Rare Exclusive 1978 Photos (of Al Jarreau) by  Bobby Holland / mptvimages.com

*That singer/songwriter Al Jarreau, 76, passed away February 12 on the morning of the 59th Grammy Awards presentation could be interpreted a couple of ways.

al jarreau1 - bh

Perhaps it was Jarreau’s kind farewell to popular music and the organization that awarded him seven Grammys and nominated him for over a dozen more.

Or, maybe Jarreau’s departure, just two days after announcing his retirement, illustrated that music truly was his life, and that after more than four deacdes of doing his thing, he was simply done.

In any case, Jarreau’s quiet passing—-as of this writing no official cause of death had been given–marks the departure of one of the greatest jazz singers of the modern era.

A lofty proclamation, to be sure, but every syllable is true. Alwin Lopez Jarreau’s ingenious skill in vocal improvisation and his artful, dynamic interpretation of melody not only made him a monster in the genre but one of its most successful and influential.

Like many jazz artists who find mainstream success—-George Benson and The Crusaders come to mind–there were two Al Jarreaus. There was the soaring, ad-libbing jazz vocalist at the center of early Warner Brothers albums–co-written by the artist and longtime collaborator/keyboardist Tom Canning—-such as 1975’s We Got By, 1976’s Glow, his 1977 landmark two-record live set, Look To The Rainbow and 1978’s All Fly Home.

And then there was the Jarreau who, with the help of session guitarist-songwriter turned producer Jay Graydon, tweaked his style to appeal to a wider audience via a somewhat glossy, pop/R&B direction initially explored on 1980’s This Time LP and driven home with the 1981 follow-up, Breakin’ Away.

al jarreau2 - bh

That Warner album, Jarreau’s most commercially successful recording, went platinum, selling more than one million copies, largely due to the cheery, top 20 pop earworm of a single, “We’re In This Love Together.”

Despite the pop flavored material—-including his writing and performing the theme song to the hit Bruce Willis/Cybill Shepherd ABC-TV series “Moonlighting”—-Jarreau never abandoned his musical base, recording and performing with some of the biggest names in jazz, including Joe Sample, Chick Corea, Miles Davis, George Benson and his dear friend keyboardist George Duke. In the ‘60s, before both became famous, Al used to sing with George’s trio in San Francisco.

While I can’t be mad at Jarreau for seeking a larger audience, my preference was and remains the earlier recordings, which casual mainstream Jarreau fans may not have heard.

Indeed, anytime I want to clear out my tear ducts, I simply put on the title track of Look To The Rainbow, and relish the dynamic zeal with which Jarreau, using his yelps, grunts and imitations of various instruments, transforms the Burton Lane/Yip Harburg composition from the 1947 musical “Finian’s Rainbow”, into a sweet and jazzy joy-burst of hope and inspiration.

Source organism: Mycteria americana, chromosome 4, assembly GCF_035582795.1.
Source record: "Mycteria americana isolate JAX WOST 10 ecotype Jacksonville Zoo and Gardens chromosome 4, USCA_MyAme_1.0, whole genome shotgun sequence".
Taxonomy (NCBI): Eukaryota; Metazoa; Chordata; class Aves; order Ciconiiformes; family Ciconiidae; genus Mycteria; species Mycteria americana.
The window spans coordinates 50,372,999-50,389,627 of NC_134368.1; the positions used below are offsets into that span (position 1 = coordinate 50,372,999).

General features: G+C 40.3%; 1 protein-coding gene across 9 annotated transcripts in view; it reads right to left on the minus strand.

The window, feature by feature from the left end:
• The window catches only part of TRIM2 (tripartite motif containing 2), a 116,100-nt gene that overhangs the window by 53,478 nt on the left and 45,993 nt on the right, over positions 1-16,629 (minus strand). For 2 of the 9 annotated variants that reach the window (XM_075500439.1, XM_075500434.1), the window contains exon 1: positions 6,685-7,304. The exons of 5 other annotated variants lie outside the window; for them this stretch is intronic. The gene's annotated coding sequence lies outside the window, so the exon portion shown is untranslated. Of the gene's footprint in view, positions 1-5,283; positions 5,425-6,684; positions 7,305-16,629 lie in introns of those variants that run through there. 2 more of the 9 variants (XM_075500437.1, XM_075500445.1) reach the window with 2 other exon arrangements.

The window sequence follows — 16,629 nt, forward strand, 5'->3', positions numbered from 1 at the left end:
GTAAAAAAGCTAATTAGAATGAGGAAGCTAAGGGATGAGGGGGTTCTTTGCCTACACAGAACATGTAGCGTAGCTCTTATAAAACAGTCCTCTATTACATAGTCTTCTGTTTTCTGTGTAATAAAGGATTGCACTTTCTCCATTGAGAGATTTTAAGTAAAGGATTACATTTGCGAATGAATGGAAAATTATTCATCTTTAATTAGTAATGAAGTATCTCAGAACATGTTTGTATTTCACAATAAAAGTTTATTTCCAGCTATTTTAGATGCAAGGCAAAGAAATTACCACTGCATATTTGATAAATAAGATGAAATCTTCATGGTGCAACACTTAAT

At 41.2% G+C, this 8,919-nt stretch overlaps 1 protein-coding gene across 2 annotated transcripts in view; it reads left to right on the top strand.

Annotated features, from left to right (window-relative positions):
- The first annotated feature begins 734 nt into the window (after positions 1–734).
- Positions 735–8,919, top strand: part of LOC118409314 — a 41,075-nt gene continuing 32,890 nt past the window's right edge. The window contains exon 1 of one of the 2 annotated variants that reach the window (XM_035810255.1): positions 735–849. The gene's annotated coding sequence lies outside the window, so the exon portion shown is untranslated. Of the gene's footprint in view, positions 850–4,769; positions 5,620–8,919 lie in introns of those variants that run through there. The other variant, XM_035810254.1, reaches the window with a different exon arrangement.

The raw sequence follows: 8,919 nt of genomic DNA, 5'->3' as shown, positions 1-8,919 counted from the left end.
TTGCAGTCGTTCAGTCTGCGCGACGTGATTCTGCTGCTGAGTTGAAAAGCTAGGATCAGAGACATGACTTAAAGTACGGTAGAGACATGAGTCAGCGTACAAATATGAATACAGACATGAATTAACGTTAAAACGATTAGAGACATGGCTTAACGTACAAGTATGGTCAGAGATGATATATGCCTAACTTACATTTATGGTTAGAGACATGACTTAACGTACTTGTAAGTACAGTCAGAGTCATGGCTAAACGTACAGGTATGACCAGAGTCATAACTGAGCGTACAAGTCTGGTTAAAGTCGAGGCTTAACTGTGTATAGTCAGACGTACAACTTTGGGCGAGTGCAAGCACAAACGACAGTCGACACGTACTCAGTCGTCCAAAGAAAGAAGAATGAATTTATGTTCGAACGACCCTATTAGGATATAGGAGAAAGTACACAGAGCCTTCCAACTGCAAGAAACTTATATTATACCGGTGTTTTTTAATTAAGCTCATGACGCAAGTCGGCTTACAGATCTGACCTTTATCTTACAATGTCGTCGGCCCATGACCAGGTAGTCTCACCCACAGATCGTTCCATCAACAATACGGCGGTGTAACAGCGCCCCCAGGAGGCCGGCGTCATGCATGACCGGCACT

Or, “We Got By,” a sentimental jazz ballad where Jarreau fondly recalls growing up. As Al recants his growing up, put your own experiences between those warm, emotional chords and grab yourself a tissue.

al jarreau4 (performing) - bh

Jarreau performing at The Roxy, 1978

The rest of that album does exactly what a live album should do: successfully showcase an artist’s raw, occasionally spontaneous performance, stretching beyond the confines of studio arrangements and gimmicks to reveal true musical prowess. Look To The Rainbow is a singular, brilliant work.

al jarreau5 (band) - bh

L to R: Bassist Stanley Clarke, keyboardist Chick Corea, Jarreau and drummer Tony Williams, in rehearsal for performance at Hollywood’s Roxy Theater at Los Angeles’ SIR Studios, 1978

Jarreau’s fame was global. From the very beginning of his recording career, he routinely played Paris, Germany, Poland, Brazil. Switzerland. The Ukraine was Jarreau’s Texas. The man was celebrated around the world.

I never saw Mr. Jarreau, a native of Milwaukee, Wisconsin (who, after earning degrees in psychology and vocational rehabilitation in the ‘60s, migrated to Northern California to pursue a musical living in clubs) without a smile or not offering somebody, friend or stranger, a kind word. Go online and check out informal Jarreau photos. The guy was always smiling. In public, he was accessible, willing to chat with his fans.

The last time I saw him was in 2013, at the George Duke memorial in Hollywood. Not performing, simply paying respects. Both Jarreau and Susan Player-Jarreau, his wife, looked rather delicate, but they were there.

While we’ve lost yet another irreplaceable musical legend, Susan and their son Ryan lost a life partner and a father. Thank you, Susan and Ryan, for sharing Al with the world.

steve ivory (for front page)

Steven Ivory, veteran journalist, essayist and author, writes about popular culture for magazines, newspapers, radio, TV and the Internet. Respond to him via STEVRIVORY@AOL.COM